His love of country, his broad outlook and his kindly feeling for returned men all tended to kindle an enthusiasm for that institution which never faltered to the end. He well knew that the fundamentals underlying this Association consisted of dignity, comradeship and  lively recollection of the men who never came back, and devoted service  to those who did back, but broken in health, requiring assistance to face an uncertain future. These principles he fostered and how well he succeeded only those who were associated with him really knew.


Today during the solemn and fitting ceremonies by the Church and the Military our thoughts went back to the days of long ago. As the funeral cortege wended its way to the measured step of old comrades who still know how to march, we thought of those hectic war years when the Royal Newfoundland Regiment in all its glory marched to the measured step in many a foreign land. Comrade Nugent who often participated in those marches would have been glad today to have seen the respect in which he was held and the smart way in which the Military did him honor. (But who knows he may have seen it all).


As the President and his Officers, the Past Presidents, ex-officers  and other members of the Canadian Legion Grand Fall]s Branch (or the G.W.V.A. as it was previously known) who attended the funeral listened to the last post, so well rendered  and looked for the last time on his casket and, as a Past President read the ritual and comrades dropped the red poppy, we remember again that Comrade M J Nugent had given his best that his would be a just reward.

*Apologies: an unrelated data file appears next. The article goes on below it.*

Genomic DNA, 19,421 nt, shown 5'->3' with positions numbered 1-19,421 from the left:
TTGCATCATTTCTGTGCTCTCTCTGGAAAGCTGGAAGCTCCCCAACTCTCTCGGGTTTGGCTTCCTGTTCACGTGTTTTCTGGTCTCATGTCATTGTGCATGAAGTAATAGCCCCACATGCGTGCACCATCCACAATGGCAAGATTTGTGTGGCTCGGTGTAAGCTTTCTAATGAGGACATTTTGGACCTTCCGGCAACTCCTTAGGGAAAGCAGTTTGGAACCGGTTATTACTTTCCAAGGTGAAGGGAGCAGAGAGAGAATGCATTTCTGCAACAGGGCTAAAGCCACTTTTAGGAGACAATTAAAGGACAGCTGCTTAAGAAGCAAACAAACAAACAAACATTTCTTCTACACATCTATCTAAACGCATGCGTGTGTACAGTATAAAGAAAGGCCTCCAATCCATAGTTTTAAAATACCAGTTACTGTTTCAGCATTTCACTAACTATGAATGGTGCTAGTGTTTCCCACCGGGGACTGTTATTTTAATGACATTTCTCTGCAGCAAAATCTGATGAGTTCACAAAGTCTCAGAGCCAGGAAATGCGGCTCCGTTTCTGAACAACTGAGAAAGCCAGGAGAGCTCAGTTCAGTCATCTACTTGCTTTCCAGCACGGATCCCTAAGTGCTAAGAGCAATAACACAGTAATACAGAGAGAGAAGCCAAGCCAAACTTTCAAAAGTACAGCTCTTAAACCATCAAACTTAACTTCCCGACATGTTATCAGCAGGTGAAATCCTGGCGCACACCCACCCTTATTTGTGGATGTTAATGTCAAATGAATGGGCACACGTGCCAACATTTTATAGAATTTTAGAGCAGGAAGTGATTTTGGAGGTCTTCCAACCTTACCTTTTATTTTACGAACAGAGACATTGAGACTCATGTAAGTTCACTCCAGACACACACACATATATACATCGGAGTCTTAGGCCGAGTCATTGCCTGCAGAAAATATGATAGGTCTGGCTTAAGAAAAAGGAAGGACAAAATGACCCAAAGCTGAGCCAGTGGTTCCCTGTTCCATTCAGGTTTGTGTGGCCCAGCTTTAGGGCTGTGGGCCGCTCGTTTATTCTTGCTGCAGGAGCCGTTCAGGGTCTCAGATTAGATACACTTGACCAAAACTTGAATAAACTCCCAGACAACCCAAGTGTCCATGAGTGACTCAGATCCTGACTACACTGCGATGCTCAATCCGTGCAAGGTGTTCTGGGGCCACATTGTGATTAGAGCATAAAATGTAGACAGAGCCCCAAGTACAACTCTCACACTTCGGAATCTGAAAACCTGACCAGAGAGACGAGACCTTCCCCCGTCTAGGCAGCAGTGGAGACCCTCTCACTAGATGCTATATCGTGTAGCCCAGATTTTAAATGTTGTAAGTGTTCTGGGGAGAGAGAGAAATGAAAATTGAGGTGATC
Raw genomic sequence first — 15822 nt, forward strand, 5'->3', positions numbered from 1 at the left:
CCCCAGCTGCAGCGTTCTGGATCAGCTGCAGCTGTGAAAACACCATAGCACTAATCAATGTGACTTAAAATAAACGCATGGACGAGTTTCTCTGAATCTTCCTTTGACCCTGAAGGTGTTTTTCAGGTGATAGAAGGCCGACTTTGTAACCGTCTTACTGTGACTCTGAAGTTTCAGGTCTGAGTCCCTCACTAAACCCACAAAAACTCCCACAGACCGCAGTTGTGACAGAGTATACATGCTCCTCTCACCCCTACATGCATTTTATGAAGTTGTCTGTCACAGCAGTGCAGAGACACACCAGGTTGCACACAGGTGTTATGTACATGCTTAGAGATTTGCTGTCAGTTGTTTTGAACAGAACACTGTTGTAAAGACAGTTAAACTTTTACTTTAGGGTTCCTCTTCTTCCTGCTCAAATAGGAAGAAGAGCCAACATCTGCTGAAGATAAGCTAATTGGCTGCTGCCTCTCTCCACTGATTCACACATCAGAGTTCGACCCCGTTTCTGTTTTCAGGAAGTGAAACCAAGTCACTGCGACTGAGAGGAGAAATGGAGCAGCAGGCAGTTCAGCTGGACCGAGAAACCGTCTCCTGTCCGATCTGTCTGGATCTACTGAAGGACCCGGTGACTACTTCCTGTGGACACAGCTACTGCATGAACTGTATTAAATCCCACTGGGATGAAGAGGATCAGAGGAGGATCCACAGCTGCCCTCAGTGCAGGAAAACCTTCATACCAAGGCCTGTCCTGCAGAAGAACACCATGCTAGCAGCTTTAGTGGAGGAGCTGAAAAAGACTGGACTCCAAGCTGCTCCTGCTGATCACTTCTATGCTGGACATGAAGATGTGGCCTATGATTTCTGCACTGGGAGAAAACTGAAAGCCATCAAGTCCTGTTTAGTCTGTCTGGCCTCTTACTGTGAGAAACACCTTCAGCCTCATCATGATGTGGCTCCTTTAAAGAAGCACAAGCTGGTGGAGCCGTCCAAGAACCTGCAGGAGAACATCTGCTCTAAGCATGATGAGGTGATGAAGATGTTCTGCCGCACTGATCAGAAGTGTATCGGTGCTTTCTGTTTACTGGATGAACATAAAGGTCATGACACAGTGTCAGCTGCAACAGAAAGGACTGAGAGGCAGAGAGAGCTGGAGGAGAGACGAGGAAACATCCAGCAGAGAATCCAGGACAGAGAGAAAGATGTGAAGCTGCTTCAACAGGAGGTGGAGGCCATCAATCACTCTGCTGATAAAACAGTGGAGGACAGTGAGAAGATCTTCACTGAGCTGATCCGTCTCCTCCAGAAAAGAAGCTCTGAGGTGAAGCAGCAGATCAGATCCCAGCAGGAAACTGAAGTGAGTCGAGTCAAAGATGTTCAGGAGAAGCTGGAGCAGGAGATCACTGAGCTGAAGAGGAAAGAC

To Mrs. Nugent who shared his joys and sorrows and gave all that a loving wife could give, and to all members of his immediate family, relatives, the deepest sympathy of the entire community is extended.


[Grand Falls advertiser, Nov. 1952]



Brothers Meet After 49 Years


Mr. M.J. Nugent of Riverview Road welcomed his brother, Mr. Bernard Nugent, of Edmonton, Alberta, to Grand Falls yesterday morning. It was the first time the two had met in forty-nine years. Mr. Bernard Nugent is the manager of a coal mine at Three Hills, Alberta, a small town 85 miles north east of Calgary, and 170 miles S.E. of Edmonton, where makes his home. Mr. Nugent is visiting Newfoundland with his wife, the former Bride Duke of Fox Harbour, Placentia Bay. Mrs. Nugent is staying with relatives in Fox Harhour.


Mr. Nugent left Newfoundland in 1901, to work in the mines at Glace Bay, N.S. He returned to Newfoundland, and in 1904 left again going out west to work during the harvesting season. He went back to Glace Bay and worked in the mines in 1906. While there he married Miss Duke in 1907. Two years after his marriage Mr. Nugent returned to Alberta, and has been there ever since. For several years previous to taking over the management of the Three Hills coal mine, Mr. Nugent was a Senior District Inspector of Mines with the Albertan Government.


(Grand Falls Nfld. Newspaper, 1951)



Page contributed by: Aiden Nugent (July 2002)
Page revised: Oct. 2002 (Terry Piercey)